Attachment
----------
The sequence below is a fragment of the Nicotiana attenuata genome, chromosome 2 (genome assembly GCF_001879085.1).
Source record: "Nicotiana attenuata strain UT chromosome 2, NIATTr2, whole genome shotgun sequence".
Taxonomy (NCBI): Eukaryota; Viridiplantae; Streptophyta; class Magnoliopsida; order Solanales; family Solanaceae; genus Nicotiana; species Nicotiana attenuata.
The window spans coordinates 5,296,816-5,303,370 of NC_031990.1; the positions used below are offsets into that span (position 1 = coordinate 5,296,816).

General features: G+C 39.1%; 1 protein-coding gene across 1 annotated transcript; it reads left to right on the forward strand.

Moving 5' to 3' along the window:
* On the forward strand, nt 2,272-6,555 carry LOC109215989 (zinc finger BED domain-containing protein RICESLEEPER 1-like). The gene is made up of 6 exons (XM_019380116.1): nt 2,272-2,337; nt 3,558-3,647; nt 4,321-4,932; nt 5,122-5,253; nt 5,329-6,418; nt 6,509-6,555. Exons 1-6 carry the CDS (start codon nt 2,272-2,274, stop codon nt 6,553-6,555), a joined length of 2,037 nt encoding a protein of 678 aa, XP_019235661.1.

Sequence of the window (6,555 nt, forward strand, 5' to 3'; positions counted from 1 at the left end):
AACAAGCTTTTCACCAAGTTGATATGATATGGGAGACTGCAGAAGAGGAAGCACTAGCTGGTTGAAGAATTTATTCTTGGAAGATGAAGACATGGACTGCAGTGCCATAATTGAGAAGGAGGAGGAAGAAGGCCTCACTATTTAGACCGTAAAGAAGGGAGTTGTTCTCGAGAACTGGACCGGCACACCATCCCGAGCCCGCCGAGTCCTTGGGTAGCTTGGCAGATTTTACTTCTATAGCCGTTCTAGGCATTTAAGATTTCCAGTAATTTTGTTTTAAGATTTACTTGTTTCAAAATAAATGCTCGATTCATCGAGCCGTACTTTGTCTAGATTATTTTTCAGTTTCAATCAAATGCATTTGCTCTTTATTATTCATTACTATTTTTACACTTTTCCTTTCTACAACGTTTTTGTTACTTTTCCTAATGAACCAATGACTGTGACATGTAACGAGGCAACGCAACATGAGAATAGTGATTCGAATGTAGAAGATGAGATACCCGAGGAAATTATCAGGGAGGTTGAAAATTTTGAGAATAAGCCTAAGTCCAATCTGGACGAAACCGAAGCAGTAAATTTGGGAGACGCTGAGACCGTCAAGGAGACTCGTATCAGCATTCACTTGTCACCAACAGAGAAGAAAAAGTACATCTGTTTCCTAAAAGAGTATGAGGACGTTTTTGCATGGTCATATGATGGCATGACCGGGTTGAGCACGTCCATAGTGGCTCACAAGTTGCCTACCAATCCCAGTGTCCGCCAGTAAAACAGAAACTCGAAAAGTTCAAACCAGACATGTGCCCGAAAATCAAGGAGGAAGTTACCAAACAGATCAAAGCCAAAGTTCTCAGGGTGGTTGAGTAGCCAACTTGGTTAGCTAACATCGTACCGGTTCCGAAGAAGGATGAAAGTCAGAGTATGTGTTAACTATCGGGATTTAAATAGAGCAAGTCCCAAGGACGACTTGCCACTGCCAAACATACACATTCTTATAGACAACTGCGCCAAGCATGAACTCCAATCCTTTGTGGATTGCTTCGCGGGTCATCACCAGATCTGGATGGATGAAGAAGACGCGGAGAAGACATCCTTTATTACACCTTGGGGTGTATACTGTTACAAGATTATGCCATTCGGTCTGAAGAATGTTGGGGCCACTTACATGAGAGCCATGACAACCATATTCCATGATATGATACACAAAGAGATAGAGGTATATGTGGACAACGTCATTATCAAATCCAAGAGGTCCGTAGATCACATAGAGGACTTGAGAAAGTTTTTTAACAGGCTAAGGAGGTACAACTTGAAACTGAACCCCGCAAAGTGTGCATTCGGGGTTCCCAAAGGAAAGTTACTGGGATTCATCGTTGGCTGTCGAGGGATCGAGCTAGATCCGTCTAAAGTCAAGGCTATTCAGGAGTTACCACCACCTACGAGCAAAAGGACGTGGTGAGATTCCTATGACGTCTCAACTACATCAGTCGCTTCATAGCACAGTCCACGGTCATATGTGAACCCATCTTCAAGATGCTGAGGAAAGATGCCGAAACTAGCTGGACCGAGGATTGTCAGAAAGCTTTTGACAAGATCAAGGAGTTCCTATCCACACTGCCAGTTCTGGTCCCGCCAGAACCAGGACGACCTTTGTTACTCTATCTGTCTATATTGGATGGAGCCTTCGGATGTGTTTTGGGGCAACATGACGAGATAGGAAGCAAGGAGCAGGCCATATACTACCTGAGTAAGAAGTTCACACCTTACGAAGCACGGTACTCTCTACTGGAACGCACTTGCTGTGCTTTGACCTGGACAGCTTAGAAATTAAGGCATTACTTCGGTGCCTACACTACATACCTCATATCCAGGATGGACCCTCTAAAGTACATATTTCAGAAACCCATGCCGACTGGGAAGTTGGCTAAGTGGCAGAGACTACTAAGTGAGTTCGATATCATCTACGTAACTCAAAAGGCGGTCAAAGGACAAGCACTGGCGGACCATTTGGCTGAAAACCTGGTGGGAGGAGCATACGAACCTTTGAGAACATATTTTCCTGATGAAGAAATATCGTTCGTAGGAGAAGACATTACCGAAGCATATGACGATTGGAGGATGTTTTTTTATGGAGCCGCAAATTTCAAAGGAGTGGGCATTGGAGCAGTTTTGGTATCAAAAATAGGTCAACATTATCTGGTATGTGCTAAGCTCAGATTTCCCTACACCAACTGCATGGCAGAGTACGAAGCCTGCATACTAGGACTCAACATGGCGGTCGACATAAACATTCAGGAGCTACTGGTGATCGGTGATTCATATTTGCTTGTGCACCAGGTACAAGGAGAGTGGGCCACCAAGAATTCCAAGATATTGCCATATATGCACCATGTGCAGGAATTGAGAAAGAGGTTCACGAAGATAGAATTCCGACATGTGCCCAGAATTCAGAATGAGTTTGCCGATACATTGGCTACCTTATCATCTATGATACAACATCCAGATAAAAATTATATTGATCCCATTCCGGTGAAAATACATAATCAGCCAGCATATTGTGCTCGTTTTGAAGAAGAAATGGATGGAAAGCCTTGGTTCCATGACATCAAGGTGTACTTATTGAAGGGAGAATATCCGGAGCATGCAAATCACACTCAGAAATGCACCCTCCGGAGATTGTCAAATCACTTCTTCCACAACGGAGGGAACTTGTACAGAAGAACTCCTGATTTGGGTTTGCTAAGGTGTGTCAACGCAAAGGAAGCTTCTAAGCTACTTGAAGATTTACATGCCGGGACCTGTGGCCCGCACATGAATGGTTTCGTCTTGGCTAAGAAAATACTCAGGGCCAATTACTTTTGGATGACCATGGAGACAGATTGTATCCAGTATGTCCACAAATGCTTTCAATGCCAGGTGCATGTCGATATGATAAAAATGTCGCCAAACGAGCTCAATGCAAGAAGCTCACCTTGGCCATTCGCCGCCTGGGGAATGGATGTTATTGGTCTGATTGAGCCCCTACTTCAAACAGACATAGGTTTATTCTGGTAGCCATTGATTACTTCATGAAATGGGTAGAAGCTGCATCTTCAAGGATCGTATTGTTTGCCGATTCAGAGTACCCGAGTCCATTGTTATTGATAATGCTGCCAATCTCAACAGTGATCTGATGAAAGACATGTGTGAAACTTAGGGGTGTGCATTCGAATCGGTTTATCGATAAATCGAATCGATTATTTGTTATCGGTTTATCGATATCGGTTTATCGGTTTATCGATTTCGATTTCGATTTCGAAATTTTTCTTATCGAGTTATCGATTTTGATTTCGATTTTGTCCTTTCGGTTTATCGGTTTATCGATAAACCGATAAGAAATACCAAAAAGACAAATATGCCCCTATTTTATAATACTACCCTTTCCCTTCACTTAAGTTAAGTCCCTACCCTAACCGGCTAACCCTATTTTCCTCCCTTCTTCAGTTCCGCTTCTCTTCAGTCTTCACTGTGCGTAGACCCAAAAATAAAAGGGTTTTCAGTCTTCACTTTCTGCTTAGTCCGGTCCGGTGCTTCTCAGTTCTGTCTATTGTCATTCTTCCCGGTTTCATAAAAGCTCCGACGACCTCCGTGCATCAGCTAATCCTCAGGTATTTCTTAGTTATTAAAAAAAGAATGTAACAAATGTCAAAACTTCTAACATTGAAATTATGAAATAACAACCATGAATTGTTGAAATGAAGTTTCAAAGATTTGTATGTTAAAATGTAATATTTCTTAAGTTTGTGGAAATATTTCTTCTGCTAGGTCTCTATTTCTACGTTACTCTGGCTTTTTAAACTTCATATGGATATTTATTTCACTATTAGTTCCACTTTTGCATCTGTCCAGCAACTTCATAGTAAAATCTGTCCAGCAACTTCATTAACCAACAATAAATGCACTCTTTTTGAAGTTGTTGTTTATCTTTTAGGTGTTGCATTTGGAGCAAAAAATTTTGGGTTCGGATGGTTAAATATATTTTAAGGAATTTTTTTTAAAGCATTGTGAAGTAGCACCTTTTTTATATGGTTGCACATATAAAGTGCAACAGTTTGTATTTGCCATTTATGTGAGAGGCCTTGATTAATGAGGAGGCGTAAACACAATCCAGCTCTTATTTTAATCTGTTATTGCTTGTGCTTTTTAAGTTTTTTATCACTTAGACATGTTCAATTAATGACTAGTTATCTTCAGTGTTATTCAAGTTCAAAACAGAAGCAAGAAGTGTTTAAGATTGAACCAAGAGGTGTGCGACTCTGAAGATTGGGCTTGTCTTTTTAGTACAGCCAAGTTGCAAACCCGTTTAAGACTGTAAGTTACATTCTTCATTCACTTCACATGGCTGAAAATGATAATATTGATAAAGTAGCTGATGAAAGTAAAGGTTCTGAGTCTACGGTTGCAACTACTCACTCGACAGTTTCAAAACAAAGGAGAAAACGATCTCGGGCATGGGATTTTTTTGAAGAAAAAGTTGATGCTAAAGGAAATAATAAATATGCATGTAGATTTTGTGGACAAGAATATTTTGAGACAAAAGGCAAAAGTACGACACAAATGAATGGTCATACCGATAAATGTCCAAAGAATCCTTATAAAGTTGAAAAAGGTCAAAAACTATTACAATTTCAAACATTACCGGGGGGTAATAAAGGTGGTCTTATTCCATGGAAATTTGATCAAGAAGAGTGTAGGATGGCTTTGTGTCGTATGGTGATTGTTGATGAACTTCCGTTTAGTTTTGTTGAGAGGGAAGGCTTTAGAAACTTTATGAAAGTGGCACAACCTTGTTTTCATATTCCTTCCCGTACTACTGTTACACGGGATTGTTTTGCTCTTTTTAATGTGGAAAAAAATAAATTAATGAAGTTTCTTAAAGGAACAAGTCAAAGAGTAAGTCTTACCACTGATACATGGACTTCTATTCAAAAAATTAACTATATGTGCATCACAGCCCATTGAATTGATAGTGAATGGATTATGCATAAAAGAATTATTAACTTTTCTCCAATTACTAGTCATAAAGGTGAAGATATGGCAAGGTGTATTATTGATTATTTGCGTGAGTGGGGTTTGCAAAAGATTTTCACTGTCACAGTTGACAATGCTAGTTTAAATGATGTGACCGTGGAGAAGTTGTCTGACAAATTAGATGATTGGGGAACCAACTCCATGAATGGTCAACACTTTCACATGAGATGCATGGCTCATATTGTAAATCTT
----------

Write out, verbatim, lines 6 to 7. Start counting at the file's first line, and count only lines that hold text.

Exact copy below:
Moving 5' to 3' along the window:
* On the forward strand, nt 2,272-6,555 carry LOC109215989 (zinc finger BED domain-containing protein RICESLEEPER 1-like). The gene is made up of 6 exons (XM_019380116.1): nt 2,272-2,337; nt 3,558-3,647; nt 4,321-4,932; nt 5,122-5,253; nt 5,329-6,418; nt 6,509-6,555. Exons 1-6 carry the CDS (start codon nt 2,272-2,274, stop codon nt 6,553-6,555), a joined length of 2,037 nt encoding a protein of 678 aa, XP_019235661.1.